Jébalè mon île d’émeraude

Terre première de mon enfance

Dont le sel fermente ma mémoire

Je grave ton image impérissable

Sur la grève qui se moire

Au miroir d’un ballet lumineux

Du flux et du reflux

Qui propagent ton nom

Par la voix claire des clapotis.

Jebale’ 

To my nephew David Morsamba Diop.

Jebale my emerald island

Flamboyant jewel at the confluence

Of the haughty Wouri gorge

I remember

Your green braids

Whipping in cascade

The salted breath of the coast

Jebale my emerald island

Land whose breath

Of the Miengu and the Mamy-Wata

Fertilizes the cycle of the Mbeatoe

Enigmatic men of water

Who sow abundance

Jebale my emerald island

I search through the cracks of time

In the foaming mouth

Of the Biafra bay

All the folds of water

Which ate drop by drop

A rosary of islands

Sprung from the bowels of the ocean

Like sheaves of water lilies

Jebale my emerald island

I search in the porous foam

The gray-blue cones

Whose effervescent beauty

Drew out sighs

          Of groundswell from the ocean

          Fallen into a swoon

Jebale my emerald island

I am looking for the way back

From the maquis of my long exile

Through the buffalo island

That set yesterday

The multicolored tip of Suellaba point

I am looking on your sides

For the landmark of the subjugated estuary

Launching the assault of the guardian spirit

From the Bimbia creek

To the Malimba island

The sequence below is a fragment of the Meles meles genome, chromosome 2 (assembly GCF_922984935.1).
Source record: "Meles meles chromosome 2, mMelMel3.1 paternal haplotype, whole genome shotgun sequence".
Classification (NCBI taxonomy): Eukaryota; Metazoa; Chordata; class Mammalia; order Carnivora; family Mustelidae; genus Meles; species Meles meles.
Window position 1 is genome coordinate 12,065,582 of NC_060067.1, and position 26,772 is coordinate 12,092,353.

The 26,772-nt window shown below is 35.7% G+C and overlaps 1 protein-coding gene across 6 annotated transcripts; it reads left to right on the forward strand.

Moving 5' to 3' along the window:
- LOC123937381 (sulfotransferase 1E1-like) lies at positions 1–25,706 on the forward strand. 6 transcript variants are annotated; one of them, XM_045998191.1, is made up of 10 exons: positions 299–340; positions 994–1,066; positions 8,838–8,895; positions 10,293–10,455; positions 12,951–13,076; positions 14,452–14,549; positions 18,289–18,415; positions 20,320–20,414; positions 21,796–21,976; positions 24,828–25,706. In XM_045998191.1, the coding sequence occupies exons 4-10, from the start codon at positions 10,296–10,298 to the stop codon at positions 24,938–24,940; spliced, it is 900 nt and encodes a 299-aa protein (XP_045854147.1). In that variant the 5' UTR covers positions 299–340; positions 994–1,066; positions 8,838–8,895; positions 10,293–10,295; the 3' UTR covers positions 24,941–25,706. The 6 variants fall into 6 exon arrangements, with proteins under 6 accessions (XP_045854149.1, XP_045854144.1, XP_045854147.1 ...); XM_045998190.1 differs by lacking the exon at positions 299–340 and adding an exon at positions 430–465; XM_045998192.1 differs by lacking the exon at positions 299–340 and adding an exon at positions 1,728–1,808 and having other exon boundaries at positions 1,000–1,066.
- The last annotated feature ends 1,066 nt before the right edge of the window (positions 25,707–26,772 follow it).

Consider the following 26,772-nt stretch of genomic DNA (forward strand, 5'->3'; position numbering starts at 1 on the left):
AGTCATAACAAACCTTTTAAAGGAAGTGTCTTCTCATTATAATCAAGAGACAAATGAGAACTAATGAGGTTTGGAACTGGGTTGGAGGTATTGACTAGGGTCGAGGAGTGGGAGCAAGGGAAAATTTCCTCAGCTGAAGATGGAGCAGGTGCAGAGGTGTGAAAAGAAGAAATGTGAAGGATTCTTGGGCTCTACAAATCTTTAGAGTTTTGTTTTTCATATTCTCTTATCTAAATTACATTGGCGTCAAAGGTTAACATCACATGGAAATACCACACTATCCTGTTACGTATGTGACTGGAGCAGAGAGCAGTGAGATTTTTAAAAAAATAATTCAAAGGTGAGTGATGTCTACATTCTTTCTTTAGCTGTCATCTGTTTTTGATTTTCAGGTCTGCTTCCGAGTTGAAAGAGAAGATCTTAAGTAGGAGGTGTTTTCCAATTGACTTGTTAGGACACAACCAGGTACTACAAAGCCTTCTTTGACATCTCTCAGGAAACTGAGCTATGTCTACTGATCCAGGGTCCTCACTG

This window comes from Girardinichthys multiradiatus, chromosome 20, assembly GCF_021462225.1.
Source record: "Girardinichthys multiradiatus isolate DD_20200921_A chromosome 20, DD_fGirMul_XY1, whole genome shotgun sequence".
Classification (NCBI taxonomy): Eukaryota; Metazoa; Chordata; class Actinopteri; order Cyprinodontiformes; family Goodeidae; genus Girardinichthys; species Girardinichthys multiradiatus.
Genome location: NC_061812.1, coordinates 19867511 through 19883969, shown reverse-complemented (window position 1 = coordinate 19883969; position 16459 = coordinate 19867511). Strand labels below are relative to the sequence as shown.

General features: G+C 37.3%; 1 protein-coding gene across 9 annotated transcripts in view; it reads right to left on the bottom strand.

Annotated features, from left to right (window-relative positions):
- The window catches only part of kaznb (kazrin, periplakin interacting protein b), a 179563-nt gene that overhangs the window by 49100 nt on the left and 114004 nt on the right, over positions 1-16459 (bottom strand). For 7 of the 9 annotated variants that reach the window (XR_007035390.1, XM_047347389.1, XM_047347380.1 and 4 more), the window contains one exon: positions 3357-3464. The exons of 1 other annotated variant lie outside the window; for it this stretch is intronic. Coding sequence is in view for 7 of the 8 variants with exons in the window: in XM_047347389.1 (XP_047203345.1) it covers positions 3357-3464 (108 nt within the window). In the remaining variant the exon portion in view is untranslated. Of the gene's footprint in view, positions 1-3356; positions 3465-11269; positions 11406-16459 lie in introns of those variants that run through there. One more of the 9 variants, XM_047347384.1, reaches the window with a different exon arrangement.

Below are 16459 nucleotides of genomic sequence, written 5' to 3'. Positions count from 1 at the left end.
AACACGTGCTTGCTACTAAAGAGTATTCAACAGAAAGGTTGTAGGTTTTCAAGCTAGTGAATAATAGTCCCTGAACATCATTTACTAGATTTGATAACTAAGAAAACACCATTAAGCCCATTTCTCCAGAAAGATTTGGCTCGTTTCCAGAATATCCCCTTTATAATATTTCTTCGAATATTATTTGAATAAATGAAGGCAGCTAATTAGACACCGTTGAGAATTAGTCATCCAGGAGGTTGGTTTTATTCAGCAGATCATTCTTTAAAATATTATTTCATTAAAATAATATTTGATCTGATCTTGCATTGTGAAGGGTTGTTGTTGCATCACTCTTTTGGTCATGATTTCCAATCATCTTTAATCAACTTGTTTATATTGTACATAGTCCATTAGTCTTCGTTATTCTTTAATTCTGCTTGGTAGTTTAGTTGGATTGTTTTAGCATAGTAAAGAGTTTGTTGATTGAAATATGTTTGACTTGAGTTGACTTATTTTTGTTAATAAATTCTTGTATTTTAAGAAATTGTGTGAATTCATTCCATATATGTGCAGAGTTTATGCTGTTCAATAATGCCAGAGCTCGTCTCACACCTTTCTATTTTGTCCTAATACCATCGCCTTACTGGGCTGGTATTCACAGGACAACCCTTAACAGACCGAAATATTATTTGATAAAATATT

Of the Wouri dressed with mangroves

To the great depths of the Dibamba

To the Sanaga immense hydra

To the silent mouth of the Kwa-Kwa…

Ramps of water

And the elusive arms of the sea

To penetrate your mystery

Consecrating your legend of legends

Jebale my emerald island

First land of my childhood

Whose salt ferments my memory

I engrave your imperishable image

On the shore which shines

In the mirror of a luminous ballet

Of ebb and flow

Which spread your name

By the clear voice of the ripples.

The Safou and Hazel Trees

The storm was doing her frequent incursions in the forest and, like a raptor that rushes on from the sky and only leaves each time with a chick, she uprooted a tree. Each victim was left to his fate. For the survivors, the attack was only the business of the one who had succumbed.  Each closed his door on his blissful quietude.

The safou tree

One morning, the insatiable grim reaper [the storm] stopped in front of the safou tree and started ruffling his hair. Then she [the grim reaper] shook him in all directions to make him understand that his time had come.

The safou tree tried to organize his defense. The storm rushed, retreated to regain strength, came back with more violence, snatched off and dispersed under her breath the hair of the assaulted. Not being able to take it anymore, the safou tree sent out a distress call in the direction of the hazel tree, his neighbor.